Tibial fracture non-union correction using Taylor Spatial Frame (Smith and Nephew)



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Tibial non-union occurs in approximately 5% of fractures although rates are higher following open fractures with an incidence of up to 40% in Gustilo-Anderson 3B open tibial fractures.

There is no agreed radiological definition of non-union although the  RUST system (Radiological Union Score of Tibia) can be used as a guide. AP and lateral x-rays  are assessed with each of the four visible cortices given a score from 1-3 (1- no callus, 2- bridging callus, 3- bridging callus fracture not visible) with a score of 10 or more representing radiological union.  An often quoted definition of non-union is a fracture that has not healed by 9 months or has shown no progression of healing on X-rays taken 3 months apart. However many open fractures take over 9 months to heal and often fractures that are slow to heal need nothing more than time to achieve union.  A pragmatic (although subjective) definition of non-union therefore is an absence of healing radiologically with ongoing symptoms where union is not anticipated without further intervention.

Non-union can be classified in a number of ways. The commonest is to divide them into hypertrophic, oligotrophic or atrophic.  In hypertrophic non-union there is callus formation but persistence of the fracture and the primary issue is considered to be mechanical with inadequate stability.  In atrophic non-union there is minimal callus formation and the underlying issue is biological (non-viable bone ends, poor vascularity).  Oligotrophic non-unions sit between the two extremes with a mixture of biological and mechanical causes.  Non-unions with infection or bone loss are separate entities.

Non-union can be due to a multitude of factors and the management is tailored to addressing those factors.  Patient factors include medical conditions such as vascular disease and diabetes with poor control or complications.  Smoking is a well recognised cause of complications after fracture fixation with an increased time to union and significantly increased risk of non-union.  Endocrine abnormalities, such as hypothyroidism may contribute to non-union and vitamin D deficiency is a common finding in those with non-union although it is uncertain if this is causative and whether correction of vitamin D improves healing.  A number of drugs are considered to impair bone healing including steroids.  Non-steroidal anti-inflammatories (NSAID’s) have long been blamed for impairing bone healing however there is a lack of good quality evidence demonstrating that NSAID use causes non-union (rather than patients with non-union taking NSAID’s because their leg hurts).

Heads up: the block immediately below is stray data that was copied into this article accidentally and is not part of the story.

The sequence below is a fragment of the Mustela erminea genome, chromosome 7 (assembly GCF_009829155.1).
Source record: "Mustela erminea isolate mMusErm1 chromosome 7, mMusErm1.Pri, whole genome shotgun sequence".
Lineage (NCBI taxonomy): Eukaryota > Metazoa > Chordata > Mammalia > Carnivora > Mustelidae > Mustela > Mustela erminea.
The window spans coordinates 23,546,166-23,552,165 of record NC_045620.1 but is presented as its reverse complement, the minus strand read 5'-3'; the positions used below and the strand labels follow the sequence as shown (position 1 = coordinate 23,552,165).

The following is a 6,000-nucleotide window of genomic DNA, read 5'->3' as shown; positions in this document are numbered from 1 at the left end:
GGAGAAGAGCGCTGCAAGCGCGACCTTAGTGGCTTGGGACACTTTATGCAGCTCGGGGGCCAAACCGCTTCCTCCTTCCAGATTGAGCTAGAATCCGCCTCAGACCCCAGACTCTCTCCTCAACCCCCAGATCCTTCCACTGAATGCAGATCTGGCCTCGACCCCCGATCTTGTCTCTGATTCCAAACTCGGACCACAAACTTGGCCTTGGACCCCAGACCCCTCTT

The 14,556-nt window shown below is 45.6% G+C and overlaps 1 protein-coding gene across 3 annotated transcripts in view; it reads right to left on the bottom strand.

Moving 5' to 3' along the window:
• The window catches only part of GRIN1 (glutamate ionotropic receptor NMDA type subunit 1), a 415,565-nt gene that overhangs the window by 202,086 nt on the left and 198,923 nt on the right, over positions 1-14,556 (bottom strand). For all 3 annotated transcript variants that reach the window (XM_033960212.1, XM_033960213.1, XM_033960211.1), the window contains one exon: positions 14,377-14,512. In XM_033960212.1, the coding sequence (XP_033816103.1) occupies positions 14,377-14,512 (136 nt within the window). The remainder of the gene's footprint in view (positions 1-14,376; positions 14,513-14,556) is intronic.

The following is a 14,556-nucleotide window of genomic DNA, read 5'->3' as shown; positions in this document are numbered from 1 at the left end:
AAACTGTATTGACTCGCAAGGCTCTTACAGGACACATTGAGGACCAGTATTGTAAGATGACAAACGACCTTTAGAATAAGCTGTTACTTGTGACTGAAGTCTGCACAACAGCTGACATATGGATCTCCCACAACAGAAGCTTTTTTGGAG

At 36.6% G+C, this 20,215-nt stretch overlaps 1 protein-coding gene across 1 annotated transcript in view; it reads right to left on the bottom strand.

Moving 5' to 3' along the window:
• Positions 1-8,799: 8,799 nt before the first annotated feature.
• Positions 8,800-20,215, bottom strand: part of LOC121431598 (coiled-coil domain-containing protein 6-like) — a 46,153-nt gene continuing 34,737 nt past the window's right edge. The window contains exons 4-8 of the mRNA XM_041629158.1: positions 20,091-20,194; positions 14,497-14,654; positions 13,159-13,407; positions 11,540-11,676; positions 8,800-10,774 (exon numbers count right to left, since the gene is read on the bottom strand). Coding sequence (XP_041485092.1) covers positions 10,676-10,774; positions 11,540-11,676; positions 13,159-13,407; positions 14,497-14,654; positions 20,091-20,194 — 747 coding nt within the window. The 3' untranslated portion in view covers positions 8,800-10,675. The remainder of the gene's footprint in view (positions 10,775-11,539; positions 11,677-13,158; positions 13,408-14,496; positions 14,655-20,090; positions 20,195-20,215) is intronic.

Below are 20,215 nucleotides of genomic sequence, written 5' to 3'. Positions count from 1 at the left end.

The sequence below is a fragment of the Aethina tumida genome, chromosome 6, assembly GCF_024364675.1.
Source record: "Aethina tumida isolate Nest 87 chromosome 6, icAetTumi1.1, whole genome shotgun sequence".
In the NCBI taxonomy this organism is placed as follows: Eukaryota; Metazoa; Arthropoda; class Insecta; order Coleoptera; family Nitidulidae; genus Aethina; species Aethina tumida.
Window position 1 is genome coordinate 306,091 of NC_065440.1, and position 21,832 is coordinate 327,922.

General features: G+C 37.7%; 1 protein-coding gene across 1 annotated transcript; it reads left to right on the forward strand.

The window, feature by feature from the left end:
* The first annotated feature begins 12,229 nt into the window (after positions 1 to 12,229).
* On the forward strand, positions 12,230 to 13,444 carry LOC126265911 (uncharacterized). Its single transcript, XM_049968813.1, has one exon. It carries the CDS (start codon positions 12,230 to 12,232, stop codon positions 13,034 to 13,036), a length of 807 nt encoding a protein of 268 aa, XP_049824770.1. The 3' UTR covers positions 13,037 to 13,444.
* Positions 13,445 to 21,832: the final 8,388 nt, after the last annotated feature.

In addition to patient factors a number of factors relating to the fracture and its treatment may contribute to the development of non-union.  These can be thought of in terms of 4 S’s.

  1. Sterile. Is there an underlying infection relating either to the original injury (eg open fracture) or its subsequent treatment?.  Fracture related infection is a common cause of non-union and even fractures assumed to be aseptic may be found to be infected following intra-operative sampling at the time of non-union surgery.